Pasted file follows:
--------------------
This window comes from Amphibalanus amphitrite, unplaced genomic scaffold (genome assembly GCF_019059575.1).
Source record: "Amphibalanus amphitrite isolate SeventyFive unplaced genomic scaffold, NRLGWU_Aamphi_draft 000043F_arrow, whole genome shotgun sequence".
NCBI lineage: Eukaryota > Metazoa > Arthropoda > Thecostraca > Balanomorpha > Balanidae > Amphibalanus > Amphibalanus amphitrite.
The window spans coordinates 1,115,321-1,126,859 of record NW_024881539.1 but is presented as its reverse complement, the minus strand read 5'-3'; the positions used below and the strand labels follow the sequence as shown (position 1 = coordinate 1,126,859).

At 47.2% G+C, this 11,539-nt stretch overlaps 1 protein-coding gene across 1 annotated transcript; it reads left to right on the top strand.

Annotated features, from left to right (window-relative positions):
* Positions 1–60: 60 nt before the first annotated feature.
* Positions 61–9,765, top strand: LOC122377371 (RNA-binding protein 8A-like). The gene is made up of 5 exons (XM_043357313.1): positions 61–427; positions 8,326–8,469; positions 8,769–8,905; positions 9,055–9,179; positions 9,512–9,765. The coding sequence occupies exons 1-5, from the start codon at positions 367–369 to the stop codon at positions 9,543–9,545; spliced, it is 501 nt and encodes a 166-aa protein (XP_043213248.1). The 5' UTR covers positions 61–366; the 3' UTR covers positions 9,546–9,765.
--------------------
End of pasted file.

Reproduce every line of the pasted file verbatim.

This window comes from Amphibalanus amphitrite, unplaced genomic scaffold (genome assembly GCF_019059575.1).
Source record: "Amphibalanus amphitrite isolate SeventyFive unplaced genomic scaffold, NRLGWU_Aamphi_draft 000043F_arrow, whole genome shotgun sequence".
NCBI lineage: Eukaryota > Metazoa > Arthropoda > Thecostraca > Balanomorpha > Balanidae > Amphibalanus > Amphibalanus amphitrite.
The window spans coordinates 1,115,321-1,126,859 of record NW_024881539.1 but is presented as its reverse complement, the minus strand read 5'-3'; the positions used below and the strand labels follow the sequence as shown (position 1 = coordinate 1,126,859).

At 47.2% G+C, this 11,539-nt stretch overlaps 1 protein-coding gene across 1 annotated transcript; it reads left to right on the top strand.

Annotated features, from left to right (window-relative positions):
* Positions 1–60: 60 nt before the first annotated feature.
* Positions 61–9,765, top strand: LOC122377371 (RNA-binding protein 8A-like). The gene is made up of 5 exons (XM_043357313.1): positions 61–427; positions 8,326–8,469; positions 8,769–8,905; positions 9,055–9,179; positions 9,512–9,765. The coding sequence occupies exons 1-5, from the start codon at positions 367–369 to the stop codon at positions 9,543–9,545; spliced, it is 501 nt and encodes a 166-aa protein (XP_043213248.1). The 5' UTR covers positions 61–366; the 3' UTR covers positions 9,546–9,765.